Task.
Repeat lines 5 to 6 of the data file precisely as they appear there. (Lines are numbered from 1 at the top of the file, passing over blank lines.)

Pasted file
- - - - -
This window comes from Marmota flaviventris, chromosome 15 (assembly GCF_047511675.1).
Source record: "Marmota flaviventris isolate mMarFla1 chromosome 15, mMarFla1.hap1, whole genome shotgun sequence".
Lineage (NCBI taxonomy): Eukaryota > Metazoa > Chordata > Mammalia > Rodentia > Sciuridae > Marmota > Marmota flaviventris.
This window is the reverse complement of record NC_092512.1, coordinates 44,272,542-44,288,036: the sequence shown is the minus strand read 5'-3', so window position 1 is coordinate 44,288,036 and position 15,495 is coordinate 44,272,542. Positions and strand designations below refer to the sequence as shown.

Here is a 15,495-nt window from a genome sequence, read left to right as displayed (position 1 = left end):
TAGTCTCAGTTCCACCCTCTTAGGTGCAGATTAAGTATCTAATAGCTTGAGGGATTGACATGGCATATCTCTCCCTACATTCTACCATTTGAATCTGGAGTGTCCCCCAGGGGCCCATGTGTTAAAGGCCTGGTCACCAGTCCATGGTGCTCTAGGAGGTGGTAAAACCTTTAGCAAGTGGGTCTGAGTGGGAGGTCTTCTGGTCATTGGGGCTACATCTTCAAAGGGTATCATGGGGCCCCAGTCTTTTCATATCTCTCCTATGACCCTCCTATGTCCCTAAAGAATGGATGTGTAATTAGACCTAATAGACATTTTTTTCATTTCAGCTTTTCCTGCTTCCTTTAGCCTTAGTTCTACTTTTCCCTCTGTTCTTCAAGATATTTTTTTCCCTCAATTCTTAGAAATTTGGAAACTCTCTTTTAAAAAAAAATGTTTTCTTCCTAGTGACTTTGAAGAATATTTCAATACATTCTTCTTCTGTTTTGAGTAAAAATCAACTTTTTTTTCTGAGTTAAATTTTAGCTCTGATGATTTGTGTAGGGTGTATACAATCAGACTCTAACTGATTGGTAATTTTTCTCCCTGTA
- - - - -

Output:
Here is a 15,495-nt window from a genome sequence, read left to right as displayed (position 1 = left end):
TAGTCTCAGTTCCACCCTCTTAGGTGCAGATTAAGTATCTAATAGCTTGAGGGATTGACATGGCATATCTCTCCCTACATTCTACCATTTGAATCTGGAGTGTCCCCCAGGGGCCCATGTGTTAAAGGCCTGGTCACCAGTCCATGGTGCTCTAGGAGGTGGTAAAACCTTTAGCAAGTGGGTCTGAGTGGGAGGTCTTCTGGTCATTGGGGCTACATCTTCAAAGGGTATCATGGGGCCCCAGTCTTTTCATATCTCTCCTATGACCCTCCTATGTCCCTAAAGAATGGATGTGTAATTAGACCTAATAGACATTTTTTTCATTTCAGCTTTTCCTGCTTCCTTTAGCCTTAGTTCTACTTTTCCCTCTGTTCTTCAAGATATTTTTTTCCCTCAATTCTTAGAAATTTGGAAACTCTCTTTTAAAAAAAAATGTTTTCTTCCTAGTGACTTTGAAGAATATTTCAATACATTCTTCTTCTGTTTTGAGTAAAAATCAACTTTTTTTTCTGAGTTAAATTTTAGCTCTGATGATTTGTGTAGGGTGTATACAATCAGACTCTAACTGATTGGTAATTTTTCTCCCTGTA